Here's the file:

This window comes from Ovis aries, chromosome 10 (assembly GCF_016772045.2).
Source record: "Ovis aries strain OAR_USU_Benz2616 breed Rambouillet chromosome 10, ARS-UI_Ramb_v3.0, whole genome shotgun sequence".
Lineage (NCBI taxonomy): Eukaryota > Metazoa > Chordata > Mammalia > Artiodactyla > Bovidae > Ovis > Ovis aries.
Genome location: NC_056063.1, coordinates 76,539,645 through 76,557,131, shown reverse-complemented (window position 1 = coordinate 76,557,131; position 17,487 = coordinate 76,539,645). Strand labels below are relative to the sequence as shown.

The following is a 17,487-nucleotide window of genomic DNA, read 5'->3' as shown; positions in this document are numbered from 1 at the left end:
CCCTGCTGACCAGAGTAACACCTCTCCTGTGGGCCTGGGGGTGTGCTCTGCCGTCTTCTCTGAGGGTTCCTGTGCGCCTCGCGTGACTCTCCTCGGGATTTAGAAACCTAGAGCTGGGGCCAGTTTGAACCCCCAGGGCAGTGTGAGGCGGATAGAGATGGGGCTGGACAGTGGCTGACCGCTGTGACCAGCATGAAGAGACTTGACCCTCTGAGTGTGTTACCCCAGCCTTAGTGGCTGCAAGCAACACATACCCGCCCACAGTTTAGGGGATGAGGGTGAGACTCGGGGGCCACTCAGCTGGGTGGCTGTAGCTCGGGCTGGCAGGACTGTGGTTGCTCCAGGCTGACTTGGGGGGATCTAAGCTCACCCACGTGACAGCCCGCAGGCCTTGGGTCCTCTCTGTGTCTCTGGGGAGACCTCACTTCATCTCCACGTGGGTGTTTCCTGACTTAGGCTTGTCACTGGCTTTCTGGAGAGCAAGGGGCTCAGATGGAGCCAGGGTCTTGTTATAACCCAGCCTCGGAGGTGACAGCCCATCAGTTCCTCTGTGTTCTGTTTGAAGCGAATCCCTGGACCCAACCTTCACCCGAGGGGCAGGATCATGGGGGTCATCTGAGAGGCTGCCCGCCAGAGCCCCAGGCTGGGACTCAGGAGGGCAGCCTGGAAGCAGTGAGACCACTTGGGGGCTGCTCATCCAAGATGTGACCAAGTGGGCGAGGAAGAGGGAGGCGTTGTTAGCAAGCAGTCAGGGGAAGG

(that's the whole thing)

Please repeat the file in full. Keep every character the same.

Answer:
This window comes from Ovis aries, chromosome 10 (assembly GCF_016772045.2).
Source record: "Ovis aries strain OAR_USU_Benz2616 breed Rambouillet chromosome 10, ARS-UI_Ramb_v3.0, whole genome shotgun sequence".
Lineage (NCBI taxonomy): Eukaryota > Metazoa > Chordata > Mammalia > Artiodactyla > Bovidae > Ovis > Ovis aries.
Genome location: NC_056063.1, coordinates 76,539,645 through 76,557,131, shown reverse-complemented (window position 1 = coordinate 76,557,131; position 17,487 = coordinate 76,539,645). Strand labels below are relative to the sequence as shown.

The following is a 17,487-nucleotide window of genomic DNA, read 5'->3' as shown; positions in this document are numbered from 1 at the left end:
CCCTGCTGACCAGAGTAACACCTCTCCTGTGGGCCTGGGGGTGTGCTCTGCCGTCTTCTCTGAGGGTTCCTGTGCGCCTCGCGTGACTCTCCTCGGGATTTAGAAACCTAGAGCTGGGGCCAGTTTGAACCCCCAGGGCAGTGTGAGGCGGATAGAGATGGGGCTGGACAGTGGCTGACCGCTGTGACCAGCATGAAGAGACTTGACCCTCTGAGTGTGTTACCCCAGCCTTAGTGGCTGCAAGCAACACATACCCGCCCACAGTTTAGGGGATGAGGGTGAGACTCGGGGGCCACTCAGCTGGGTGGCTGTAGCTCGGGCTGGCAGGACTGTGGTTGCTCCAGGCTGACTTGGGGGGATCTAAGCTCACCCACGTGACAGCCCGCAGGCCTTGGGTCCTCTCTGTGTCTCTGGGGAGACCTCACTTCATCTCCACGTGGGTGTTTCCTGACTTAGGCTTGTCACTGGCTTTCTGGAGAGCAAGGGGCTCAGATGGAGCCAGGGTCTTGTTATAACCCAGCCTCGGAGGTGACAGCCCATCAGTTCCTCTGTGTTCTGTTTGAAGCGAATCCCTGGACCCAACCTTCACCCGAGGGGCAGGATCATGGGGGTCATCTGAGAGGCTGCCCGCCAGAGCCCCAGGCTGGGACTCAGGAGGGCAGCCTGGAAGCAGTGAGACCACTTGGGGGCTGCTCATCCAAGATGTGACCAAGTGGGCGAGGAAGAGGGAGGCGTTGTTAGCAAGCAGTCAGGGGAAGG